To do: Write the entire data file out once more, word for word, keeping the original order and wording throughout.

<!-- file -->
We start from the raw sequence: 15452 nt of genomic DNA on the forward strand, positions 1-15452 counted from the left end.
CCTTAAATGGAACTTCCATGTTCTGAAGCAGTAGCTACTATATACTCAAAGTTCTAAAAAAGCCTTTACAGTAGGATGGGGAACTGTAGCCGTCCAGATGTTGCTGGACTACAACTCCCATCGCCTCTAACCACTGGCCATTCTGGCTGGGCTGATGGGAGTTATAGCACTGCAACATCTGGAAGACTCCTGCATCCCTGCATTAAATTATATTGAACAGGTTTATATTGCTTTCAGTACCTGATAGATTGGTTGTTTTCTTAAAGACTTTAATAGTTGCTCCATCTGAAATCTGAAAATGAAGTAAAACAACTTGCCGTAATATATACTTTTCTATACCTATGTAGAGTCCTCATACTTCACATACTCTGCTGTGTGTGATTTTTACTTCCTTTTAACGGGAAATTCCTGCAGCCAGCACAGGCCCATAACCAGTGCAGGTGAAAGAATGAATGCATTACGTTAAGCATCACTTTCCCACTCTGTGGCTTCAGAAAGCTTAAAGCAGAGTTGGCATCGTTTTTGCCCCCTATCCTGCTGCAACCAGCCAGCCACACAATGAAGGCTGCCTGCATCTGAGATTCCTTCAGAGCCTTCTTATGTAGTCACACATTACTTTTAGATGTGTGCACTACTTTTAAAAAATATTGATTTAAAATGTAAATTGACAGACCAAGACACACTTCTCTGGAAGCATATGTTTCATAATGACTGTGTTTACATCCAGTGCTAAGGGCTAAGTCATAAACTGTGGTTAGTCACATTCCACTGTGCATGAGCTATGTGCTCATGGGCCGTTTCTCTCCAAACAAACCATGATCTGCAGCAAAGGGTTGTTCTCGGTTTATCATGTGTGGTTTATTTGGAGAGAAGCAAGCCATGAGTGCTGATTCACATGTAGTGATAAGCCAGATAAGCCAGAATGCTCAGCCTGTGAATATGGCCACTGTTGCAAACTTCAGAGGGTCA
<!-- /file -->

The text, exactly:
We start from the raw sequence: 15452 nt of genomic DNA on the forward strand, positions 1-15452 counted from the left end.
CCTTAAATGGAACTTCCATGTTCTGAAGCAGTAGCTACTATATACTCAAAGTTCTAAAAAAGCCTTTACAGTAGGATGGGGAACTGTAGCCGTCCAGATGTTGCTGGACTACAACTCCCATCGCCTCTAACCACTGGCCATTCTGGCTGGGCTGATGGGAGTTATAGCACTGCAACATCTGGAAGACTCCTGCATCCCTGCATTAAATTATATTGAACAGGTTTATATTGCTTTCAGTACCTGATAGATTGGTTGTTTTCTTAAAGACTTTAATAGTTGCTCCATCTGAAATCTGAAAATGAAGTAAAACAACTTGCCGTAATATATACTTTTCTATACCTATGTAGAGTCCTCATACTTCACATACTCTGCTGTGTGTGATTTTTACTTCCTTTTAACGGGAAATTCCTGCAGCCAGCACAGGCCCATAACCAGTGCAGGTGAAAGAATGAATGCATTACGTTAAGCATCACTTTCCCACTCTGTGGCTTCAGAAAGCTTAAAGCAGAGTTGGCATCGTTTTTGCCCCCTATCCTGCTGCAACCAGCCAGCCACACAATGAAGGCTGCCTGCATCTGAGATTCCTTCAGAGCCTTCTTATGTAGTCACACATTACTTTTAGATGTGTGCACTACTTTTAAAAAATATTGATTTAAAATGTAAATTGACAGACCAAGACACACTTCTCTGGAAGCATATGTTTCATAATGACTGTGTTTACATCCAGTGCTAAGGGCTAAGTCATAAACTGTGGTTAGTCACATTCCACTGTGCATGAGCTATGTGCTCATGGGCCGTTTCTCTCCAAACAAACCATGATCTGCAGCAAAGGGTTGTTCTCGGTTTATCATGTGTGGTTTATTTGGAGAGAAGCAAGCCATGAGTGCTGATTCACATGTAGTGATAAGCCAGATAAGCCAGAATGCTCAGCCTGTGAATATGGCCACTGTTGCAAACTTCAGAGGGTCA